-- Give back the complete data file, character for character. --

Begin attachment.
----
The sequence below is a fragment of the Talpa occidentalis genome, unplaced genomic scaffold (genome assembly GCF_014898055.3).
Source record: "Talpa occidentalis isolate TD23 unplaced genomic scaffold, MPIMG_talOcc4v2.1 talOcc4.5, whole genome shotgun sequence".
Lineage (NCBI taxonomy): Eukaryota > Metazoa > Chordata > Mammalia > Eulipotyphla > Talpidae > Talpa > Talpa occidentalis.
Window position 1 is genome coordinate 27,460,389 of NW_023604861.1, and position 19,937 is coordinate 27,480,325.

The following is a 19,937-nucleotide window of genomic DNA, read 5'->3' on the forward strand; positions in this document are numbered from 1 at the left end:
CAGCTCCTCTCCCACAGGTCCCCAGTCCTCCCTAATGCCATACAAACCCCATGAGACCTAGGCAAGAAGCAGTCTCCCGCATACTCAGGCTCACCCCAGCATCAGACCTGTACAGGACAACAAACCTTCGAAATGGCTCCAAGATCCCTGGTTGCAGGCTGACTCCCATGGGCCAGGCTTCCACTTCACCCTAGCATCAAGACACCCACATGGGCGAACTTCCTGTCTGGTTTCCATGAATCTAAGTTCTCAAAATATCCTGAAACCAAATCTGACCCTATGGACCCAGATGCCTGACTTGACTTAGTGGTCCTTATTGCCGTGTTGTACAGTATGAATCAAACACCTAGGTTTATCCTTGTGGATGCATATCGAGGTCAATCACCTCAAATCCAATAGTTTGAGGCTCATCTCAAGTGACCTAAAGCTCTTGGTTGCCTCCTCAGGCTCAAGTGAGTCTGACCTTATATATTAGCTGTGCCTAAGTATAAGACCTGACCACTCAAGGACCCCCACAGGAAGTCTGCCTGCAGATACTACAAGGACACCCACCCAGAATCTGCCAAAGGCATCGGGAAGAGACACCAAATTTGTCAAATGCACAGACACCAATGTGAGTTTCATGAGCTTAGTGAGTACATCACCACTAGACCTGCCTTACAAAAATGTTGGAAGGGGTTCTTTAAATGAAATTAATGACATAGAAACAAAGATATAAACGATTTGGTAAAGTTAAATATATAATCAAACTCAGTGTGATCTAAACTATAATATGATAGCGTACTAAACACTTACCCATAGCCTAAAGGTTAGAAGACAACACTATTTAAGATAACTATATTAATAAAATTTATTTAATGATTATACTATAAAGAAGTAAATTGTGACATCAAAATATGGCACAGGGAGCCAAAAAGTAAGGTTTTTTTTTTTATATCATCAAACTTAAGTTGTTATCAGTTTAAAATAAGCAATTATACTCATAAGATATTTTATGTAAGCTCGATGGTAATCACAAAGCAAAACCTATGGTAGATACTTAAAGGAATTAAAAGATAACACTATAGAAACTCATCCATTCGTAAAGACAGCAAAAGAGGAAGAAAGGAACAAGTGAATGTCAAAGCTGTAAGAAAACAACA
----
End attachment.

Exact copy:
The sequence below is a fragment of the Talpa occidentalis genome, unplaced genomic scaffold (genome assembly GCF_014898055.3).
Source record: "Talpa occidentalis isolate TD23 unplaced genomic scaffold, MPIMG_talOcc4v2.1 talOcc4.5, whole genome shotgun sequence".
Lineage (NCBI taxonomy): Eukaryota > Metazoa > Chordata > Mammalia > Eulipotyphla > Talpidae > Talpa > Talpa occidentalis.
Window position 1 is genome coordinate 27,460,389 of NW_023604861.1, and position 19,937 is coordinate 27,480,325.

The following is a 19,937-nucleotide window of genomic DNA, read 5'->3' on the forward strand; positions in this document are numbered from 1 at the left end:
CAGCTCCTCTCCCACAGGTCCCCAGTCCTCCCTAATGCCATACAAACCCCATGAGACCTAGGCAAGAAGCAGTCTCCCGCATACTCAGGCTCACCCCAGCATCAGACCTGTACAGGACAACAAACCTTCGAAATGGCTCCAAGATCCCTGGTTGCAGGCTGACTCCCATGGGCCAGGCTTCCACTTCACCCTAGCATCAAGACACCCACATGGGCGAACTTCCTGTCTGGTTTCCATGAATCTAAGTTCTCAAAATATCCTGAAACCAAATCTGACCCTATGGACCCAGATGCCTGACTTGACTTAGTGGTCCTTATTGCCGTGTTGTACAGTATGAATCAAACACCTAGGTTTATCCTTGTGGATGCATATCGAGGTCAATCACCTCAAATCCAATAGTTTGAGGCTCATCTCAAGTGACCTAAAGCTCTTGGTTGCCTCCTCAGGCTCAAGTGAGTCTGACCTTATATATTAGCTGTGCCTAAGTATAAGACCTGACCACTCAAGGACCCCCACAGGAAGTCTGCCTGCAGATACTACAAGGACACCCACCCAGAATCTGCCAAAGGCATCGGGAAGAGACACCAAATTTGTCAAATGCACAGACACCAATGTGAGTTTCATGAGCTTAGTGAGTACATCACCACTAGACCTGCCTTACAAAAATGTTGGAAGGGGTTCTTTAAATGAAATTAATGACATAGAAACAAAGATATAAACGATTTGGTAAAGTTAAATATATAATCAAACTCAGTGTGATCTAAACTATAATATGATAGCGTACTAAACACTTACCCATAGCCTAAAGGTTAGAAGACAACACTATTTAAGATAACTATATTAATAAAATTTATTTAATGATTATACTATAAAGAAGTAAATTGTGACATCAAAATATGGCACAGGGAGCCAAAAAGTAAGGTTTTTTTTTTTATATCATCAAACTTAAGTTGTTATCAGTTTAAAATAAGCAATTATACTCATAAGATATTTTATGTAAGCTCGATGGTAATCACAAAGCAAAACCTATGGTAGATACTTAAAGGAATTAAAAGATAACACTATAGAAACTCATCCATTCGTAAAGACAGCAAAAGAGGAAGAAAGGAACAAGTGAATGTCAAAGCTGTAAGAAAACAACA